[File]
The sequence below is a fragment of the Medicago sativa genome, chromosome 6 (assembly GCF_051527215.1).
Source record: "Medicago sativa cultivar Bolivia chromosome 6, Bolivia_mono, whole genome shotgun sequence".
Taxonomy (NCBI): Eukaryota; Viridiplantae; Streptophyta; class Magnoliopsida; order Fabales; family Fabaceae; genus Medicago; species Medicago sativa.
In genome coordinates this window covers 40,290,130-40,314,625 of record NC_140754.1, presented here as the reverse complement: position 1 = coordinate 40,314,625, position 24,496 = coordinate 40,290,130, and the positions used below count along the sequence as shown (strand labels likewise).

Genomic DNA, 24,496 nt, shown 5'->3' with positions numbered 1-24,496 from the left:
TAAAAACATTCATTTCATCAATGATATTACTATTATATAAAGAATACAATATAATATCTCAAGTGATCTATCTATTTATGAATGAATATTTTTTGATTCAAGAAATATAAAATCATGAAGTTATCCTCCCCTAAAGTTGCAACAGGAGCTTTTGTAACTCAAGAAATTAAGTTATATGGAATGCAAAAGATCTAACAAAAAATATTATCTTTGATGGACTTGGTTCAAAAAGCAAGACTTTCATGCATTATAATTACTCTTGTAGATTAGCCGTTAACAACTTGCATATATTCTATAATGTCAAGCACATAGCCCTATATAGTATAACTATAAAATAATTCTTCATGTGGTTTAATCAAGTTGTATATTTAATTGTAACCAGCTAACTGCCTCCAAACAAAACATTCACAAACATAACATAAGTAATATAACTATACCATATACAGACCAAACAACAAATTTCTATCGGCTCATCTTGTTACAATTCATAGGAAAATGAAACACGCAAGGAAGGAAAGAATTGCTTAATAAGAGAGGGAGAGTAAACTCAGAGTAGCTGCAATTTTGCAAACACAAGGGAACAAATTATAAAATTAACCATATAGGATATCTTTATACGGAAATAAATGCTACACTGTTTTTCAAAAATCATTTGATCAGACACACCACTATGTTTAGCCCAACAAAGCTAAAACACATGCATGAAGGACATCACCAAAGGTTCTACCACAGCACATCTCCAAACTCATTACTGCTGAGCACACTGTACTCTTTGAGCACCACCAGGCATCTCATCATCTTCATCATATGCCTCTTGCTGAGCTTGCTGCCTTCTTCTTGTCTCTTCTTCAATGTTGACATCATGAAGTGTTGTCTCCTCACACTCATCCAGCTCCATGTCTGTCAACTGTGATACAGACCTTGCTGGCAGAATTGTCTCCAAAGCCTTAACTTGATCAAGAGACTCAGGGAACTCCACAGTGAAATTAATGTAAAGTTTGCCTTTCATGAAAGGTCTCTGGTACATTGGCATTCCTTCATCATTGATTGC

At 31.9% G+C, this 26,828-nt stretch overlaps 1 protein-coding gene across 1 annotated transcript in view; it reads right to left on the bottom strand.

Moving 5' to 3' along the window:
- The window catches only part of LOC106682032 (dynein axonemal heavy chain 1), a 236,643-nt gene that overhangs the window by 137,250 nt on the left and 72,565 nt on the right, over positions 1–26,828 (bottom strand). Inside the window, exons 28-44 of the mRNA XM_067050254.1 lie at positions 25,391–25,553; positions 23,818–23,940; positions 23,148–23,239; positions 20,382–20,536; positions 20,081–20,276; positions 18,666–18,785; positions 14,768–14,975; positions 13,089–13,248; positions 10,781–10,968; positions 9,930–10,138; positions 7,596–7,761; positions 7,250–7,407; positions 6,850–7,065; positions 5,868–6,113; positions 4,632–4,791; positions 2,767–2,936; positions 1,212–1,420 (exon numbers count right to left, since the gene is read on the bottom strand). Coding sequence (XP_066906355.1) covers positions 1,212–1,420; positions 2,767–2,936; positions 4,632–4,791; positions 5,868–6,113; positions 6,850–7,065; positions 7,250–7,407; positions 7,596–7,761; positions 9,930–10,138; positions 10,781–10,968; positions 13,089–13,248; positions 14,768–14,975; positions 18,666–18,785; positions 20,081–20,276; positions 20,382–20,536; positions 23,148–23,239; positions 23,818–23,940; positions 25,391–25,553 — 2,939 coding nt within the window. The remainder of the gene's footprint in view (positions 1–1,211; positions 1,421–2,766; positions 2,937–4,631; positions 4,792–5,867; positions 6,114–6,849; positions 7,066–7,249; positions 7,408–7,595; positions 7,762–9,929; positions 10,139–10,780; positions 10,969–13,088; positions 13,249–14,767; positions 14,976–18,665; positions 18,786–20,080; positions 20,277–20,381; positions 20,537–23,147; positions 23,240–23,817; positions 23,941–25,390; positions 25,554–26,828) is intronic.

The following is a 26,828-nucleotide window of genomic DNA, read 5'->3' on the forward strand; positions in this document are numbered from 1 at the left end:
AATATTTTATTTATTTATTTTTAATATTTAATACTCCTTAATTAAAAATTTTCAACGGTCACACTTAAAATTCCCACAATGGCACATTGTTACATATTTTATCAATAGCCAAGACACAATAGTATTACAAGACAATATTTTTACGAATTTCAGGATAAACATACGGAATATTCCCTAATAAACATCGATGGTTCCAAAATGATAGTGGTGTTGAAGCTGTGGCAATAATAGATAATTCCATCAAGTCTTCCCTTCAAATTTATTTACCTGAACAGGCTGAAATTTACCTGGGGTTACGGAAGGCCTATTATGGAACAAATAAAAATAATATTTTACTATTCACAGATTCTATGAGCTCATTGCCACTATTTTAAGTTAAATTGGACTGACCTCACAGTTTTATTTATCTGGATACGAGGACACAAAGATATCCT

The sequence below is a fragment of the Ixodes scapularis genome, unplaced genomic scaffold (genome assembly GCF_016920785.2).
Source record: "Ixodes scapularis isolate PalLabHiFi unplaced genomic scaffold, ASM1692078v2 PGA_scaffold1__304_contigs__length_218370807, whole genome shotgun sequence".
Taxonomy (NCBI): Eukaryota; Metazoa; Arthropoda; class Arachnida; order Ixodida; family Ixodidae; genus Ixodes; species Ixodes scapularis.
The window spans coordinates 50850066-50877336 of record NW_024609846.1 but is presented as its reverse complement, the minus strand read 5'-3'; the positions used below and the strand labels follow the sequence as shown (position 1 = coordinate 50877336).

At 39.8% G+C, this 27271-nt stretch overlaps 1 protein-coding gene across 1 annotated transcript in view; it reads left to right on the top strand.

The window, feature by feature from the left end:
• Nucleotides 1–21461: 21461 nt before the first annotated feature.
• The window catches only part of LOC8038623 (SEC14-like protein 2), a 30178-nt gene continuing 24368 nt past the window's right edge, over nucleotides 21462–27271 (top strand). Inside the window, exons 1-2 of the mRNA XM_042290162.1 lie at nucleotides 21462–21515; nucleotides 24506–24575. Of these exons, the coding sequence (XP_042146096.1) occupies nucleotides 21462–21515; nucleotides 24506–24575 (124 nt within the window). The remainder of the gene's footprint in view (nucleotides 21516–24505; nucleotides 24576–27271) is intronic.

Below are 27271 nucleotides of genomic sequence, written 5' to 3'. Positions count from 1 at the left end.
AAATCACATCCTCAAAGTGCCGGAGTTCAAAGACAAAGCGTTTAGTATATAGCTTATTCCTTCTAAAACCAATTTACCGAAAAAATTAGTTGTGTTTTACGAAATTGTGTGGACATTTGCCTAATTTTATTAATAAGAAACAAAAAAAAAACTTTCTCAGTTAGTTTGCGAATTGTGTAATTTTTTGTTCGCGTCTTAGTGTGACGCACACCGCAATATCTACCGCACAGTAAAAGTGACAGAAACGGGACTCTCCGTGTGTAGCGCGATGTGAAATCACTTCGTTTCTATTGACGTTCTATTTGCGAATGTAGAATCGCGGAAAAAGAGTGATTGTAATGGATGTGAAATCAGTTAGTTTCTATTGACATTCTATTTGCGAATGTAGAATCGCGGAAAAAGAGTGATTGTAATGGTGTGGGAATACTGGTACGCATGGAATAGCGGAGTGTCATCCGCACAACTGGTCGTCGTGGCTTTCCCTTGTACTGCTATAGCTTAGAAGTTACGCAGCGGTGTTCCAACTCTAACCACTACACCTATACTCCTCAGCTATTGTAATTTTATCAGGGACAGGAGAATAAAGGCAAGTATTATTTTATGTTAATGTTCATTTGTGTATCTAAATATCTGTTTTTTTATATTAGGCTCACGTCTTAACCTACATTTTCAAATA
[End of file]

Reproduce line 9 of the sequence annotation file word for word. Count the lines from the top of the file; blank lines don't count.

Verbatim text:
- The window catches only part of LOC106682032 (dynein axonemal heavy chain 1), a 236,643-nt gene that overhangs the window by 137,250 nt on the left and 72,565 nt on the right, over positions 1–26,828 (bottom strand). Inside the window, exons 28-44 of the mRNA XM_067050254.1 lie at positions 25,391–25,553; positions 23,818–23,940; positions 23,148–23,239; positions 20,382–20,536; positions 20,081–20,276; positions 18,666–18,785; positions 14,768–14,975; positions 13,089–13,248; positions 10,781–10,968; positions 9,930–10,138; positions 7,596–7,761; positions 7,250–7,407; positions 6,850–7,065; positions 5,868–6,113; positions 4,632–4,791; positions 2,767–2,936; positions 1,212–1,420 (exon numbers count right to left, since the gene is read on the bottom strand). Coding sequence (XP_066906355.1) covers positions 1,212–1,420; positions 2,767–2,936; positions 4,632–4,791; positions 5,868–6,113; positions 6,850–7,065; positions 7,250–7,407; positions 7,596–7,761; positions 9,930–10,138; positions 10,781–10,968; positions 13,089–13,248; positions 14,768–14,975; positions 18,666–18,785; positions 20,081–20,276; positions 20,382–20,536; positions 23,148–23,239; positions 23,818–23,940; positions 25,391–25,553 — 2,939 coding nt within the window. The remainder of the gene's footprint in view (positions 1–1,211; positions 1,421–2,766; positions 2,937–4,631; positions 4,792–5,867; positions 6,114–6,849; positions 7,066–7,249; positions 7,408–7,595; positions 7,762–9,929; positions 10,139–10,780; positions 10,969–13,088; positions 13,249–14,767; positions 14,976–18,665; positions 18,786–20,080; positions 20,277–20,381; positions 20,537–23,147; positions 23,240–23,817; positions 23,941–25,390; positions 25,554–26,828) is intronic.